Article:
Mark Steel: The best way to enjoy your New Year's Eve is to scrap it

This festival of weirdness is made worse by being so close to Christmas

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Tomorrow is New Year's Eve so it's going to be FUN. Because this is when you're not only allowed but encouraged to get drunk. Newspapers provide tips on coping with hangovers, radio presenters scream "It's going to be CRAZY in Brighton tonight, where the dolphinarium has been FILLED with tequila." The Archbishop of Canterbury will probably make a statement that "As we know, it's customary good practice to get utterly bladdered on New Year's Eve. Many's the New Year's morn I've spent washing sick off my cassock, and apologising to the General Synod for assorted acts of naked blasphemy, but it's all been jolly decent FUN."

Maybe this year local councils will provide fun officers, who have the authority to enter any premises where they suspect there's not enough fun and order everyone to wave their arms and take photos of each other's arses. Everywhere has to charge an entrance fee. Cafés announce "Open for New Year's Eve breakfast – bacon, egg, fried slice and glass of sherry for £285.00." Hardware stores hand out flyers saying "Celebrate Hogmanay amongst our wide range of saws and spirit levels, £300 including rawlplug of Bells whisky and two feet of copper wire."

It must be confusing for tramps, as they'll turn up at their usual bench and discover there's a £20 entrance fee. It all means there's less chance of real fun than on a normal day, as it's all organised and official. The joy of most great drinking sessions is the mischief and spontaneity, when you unexpectedly spend seven hours in an illegal rum festival while you should be at work or supervising a heart transplant or calling people to prayers at the mosque.

So New Year's Eve is like those boards that local authorities put up for kids to graffiti on, or the chants that baseball fans are directed to sing by stadium announcers. By making these acts official the fun is ruined.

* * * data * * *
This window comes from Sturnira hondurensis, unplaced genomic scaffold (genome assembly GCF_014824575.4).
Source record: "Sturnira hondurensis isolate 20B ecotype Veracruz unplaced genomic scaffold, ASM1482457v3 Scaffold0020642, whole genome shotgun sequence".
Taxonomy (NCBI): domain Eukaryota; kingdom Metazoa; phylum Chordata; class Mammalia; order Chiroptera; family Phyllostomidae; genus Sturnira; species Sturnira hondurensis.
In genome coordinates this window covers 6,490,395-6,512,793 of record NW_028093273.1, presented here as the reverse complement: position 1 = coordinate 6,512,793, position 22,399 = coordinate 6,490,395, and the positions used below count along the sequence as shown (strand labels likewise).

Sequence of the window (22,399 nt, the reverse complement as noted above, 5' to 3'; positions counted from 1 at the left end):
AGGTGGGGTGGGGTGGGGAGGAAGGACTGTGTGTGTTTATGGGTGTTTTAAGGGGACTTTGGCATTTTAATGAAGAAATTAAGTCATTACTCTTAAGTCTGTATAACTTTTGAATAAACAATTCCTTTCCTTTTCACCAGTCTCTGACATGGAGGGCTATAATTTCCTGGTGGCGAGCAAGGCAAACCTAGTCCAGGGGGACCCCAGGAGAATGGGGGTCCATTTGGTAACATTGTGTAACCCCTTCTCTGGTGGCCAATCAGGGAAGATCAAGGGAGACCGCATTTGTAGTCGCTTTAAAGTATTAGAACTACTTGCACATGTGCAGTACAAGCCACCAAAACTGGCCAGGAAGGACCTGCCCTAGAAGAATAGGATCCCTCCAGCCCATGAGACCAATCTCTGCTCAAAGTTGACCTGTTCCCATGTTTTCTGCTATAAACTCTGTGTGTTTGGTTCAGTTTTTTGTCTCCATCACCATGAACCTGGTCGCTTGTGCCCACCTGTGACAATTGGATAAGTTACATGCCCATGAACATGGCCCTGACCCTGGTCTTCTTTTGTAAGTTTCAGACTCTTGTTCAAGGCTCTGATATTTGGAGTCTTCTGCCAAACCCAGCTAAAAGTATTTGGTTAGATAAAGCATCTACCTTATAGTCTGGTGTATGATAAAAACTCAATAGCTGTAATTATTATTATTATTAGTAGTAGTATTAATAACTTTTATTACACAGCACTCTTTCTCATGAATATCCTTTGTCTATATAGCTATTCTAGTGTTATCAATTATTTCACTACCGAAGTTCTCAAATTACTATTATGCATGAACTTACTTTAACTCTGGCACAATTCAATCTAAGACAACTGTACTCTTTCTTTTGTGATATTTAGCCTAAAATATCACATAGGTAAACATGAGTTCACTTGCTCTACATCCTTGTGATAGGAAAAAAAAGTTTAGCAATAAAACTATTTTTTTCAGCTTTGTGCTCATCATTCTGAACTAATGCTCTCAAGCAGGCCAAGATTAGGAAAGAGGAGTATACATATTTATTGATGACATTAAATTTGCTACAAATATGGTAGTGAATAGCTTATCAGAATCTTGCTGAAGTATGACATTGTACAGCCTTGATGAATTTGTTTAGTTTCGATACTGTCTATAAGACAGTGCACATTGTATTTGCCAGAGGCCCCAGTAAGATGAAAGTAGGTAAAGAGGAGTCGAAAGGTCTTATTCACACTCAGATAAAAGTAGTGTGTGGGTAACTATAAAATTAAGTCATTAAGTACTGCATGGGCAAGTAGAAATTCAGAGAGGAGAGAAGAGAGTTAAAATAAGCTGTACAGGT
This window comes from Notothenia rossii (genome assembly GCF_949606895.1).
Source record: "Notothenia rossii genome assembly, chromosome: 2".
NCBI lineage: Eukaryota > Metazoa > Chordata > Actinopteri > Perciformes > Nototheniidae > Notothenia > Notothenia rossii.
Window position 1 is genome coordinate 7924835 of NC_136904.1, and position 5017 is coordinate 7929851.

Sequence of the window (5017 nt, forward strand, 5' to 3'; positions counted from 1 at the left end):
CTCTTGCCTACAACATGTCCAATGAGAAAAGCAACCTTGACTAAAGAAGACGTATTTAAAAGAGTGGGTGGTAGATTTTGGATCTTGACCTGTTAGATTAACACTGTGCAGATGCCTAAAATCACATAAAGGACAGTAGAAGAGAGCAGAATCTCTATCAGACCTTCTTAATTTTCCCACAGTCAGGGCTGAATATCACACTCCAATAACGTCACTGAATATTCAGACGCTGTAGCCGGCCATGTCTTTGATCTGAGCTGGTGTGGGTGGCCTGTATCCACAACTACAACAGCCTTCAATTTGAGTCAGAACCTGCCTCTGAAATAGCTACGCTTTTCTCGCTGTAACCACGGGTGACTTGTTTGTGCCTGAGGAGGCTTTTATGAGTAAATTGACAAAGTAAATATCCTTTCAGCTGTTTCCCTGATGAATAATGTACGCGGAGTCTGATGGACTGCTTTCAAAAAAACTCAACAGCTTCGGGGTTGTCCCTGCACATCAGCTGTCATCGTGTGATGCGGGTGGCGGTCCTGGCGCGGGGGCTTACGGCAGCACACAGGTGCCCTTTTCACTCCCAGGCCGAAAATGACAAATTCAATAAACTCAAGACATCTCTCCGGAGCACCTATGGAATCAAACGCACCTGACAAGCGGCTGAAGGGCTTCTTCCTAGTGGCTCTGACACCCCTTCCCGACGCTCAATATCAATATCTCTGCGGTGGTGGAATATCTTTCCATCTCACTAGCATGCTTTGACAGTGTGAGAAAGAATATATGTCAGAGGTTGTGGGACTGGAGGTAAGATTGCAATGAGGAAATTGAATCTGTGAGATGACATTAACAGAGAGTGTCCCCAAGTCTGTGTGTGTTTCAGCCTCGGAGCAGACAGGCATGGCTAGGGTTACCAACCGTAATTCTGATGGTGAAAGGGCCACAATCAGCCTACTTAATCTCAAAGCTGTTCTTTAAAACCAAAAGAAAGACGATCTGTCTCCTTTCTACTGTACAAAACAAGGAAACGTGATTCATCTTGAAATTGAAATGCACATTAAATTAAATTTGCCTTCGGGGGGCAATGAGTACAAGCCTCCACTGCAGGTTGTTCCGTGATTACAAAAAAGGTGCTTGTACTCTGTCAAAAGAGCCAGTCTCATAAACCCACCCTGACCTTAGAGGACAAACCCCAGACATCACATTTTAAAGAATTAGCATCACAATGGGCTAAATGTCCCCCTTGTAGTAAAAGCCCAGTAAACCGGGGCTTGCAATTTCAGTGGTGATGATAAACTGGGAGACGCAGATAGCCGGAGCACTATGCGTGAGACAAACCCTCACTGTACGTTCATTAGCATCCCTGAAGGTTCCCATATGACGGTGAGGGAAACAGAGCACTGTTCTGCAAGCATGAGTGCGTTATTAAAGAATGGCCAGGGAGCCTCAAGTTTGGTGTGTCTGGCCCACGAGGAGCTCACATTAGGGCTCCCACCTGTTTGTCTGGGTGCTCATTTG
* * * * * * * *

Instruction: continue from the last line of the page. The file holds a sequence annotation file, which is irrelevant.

And this annual weirdness is supplemented in England by the fact that it comes so soon after the ritual of our strange Christmas. In every other culture from the Iron Age onwards, festivals involved the community going outwards and celebrating communally; but we do the opposite and turn everything towards isolation. What might Brazilians think when we explain our annual festival? They must ask where the carnival starts, and we say "We do better than Mardi Gras, we shut absolutely everything and sit indoors eating shortbread."

And we create an expectation of perfect dinners and presents, that makes people feel a Christmas Ofsted inspector will be round in the afternoon, to sit in the corner with a clipboard making notes about unsatisfactory napkins. So for people who play Christmas by the rules it becomes a festival of stress. One scientific way of measuring this stress is through the RSOW index. This can be calculated by anyone who cycles regularly round London, by counting, in an average hour of cycling, how often you receive a Random Shout Of "Wanker" from angry pent-up motorists. Usually it comes in at around one a day, but in the week before Christmas it's every 10 minutes, when these people must be so stressed they're snarling "All day I've been trying to find that poxy Xbox game and stuck in traffic and now this bastard has the audacity to be on a pushbike – right, here we go – WANKER!"

It must be for similar reasons that Christmas is the most popular time for suicides. There must be a line of thought that goes "It will all be over by January 4th, so only 11 more days. Sod it, that's too long, I'll fetch the rope."

Nevertheless, on Christmas Day, for a strange set of reasons, I found myself in Southall, the Indian area in west London, where the streets were packed as on a normal market day with no hint of Christmas. The Indian music that pumped out of the record shops was glorious, in that none of it had a chorus where jolly was rhymed with holly, or if it did at least it was in a language I can't understand. Friends called across the street at each other, shopkeepers offered a relaxed and helpful demeanour that's only possible if you haven't been ordered to wear fun reindeer antlers, and everyone seemed full of good tidings and joy. Anyone arriving from another world would have assumed they'd landed in a festival, unlike the poor sods in the rest of the country undergoing some enforced annual sacrifice.

The answer must be that you've a better chance of having a brilliant time at Christmas and New Year if you ignore the fact it's Christmas and New Year. Or join a religion that insists the Christians are three days out, then get absolutely smashed on January 4th.

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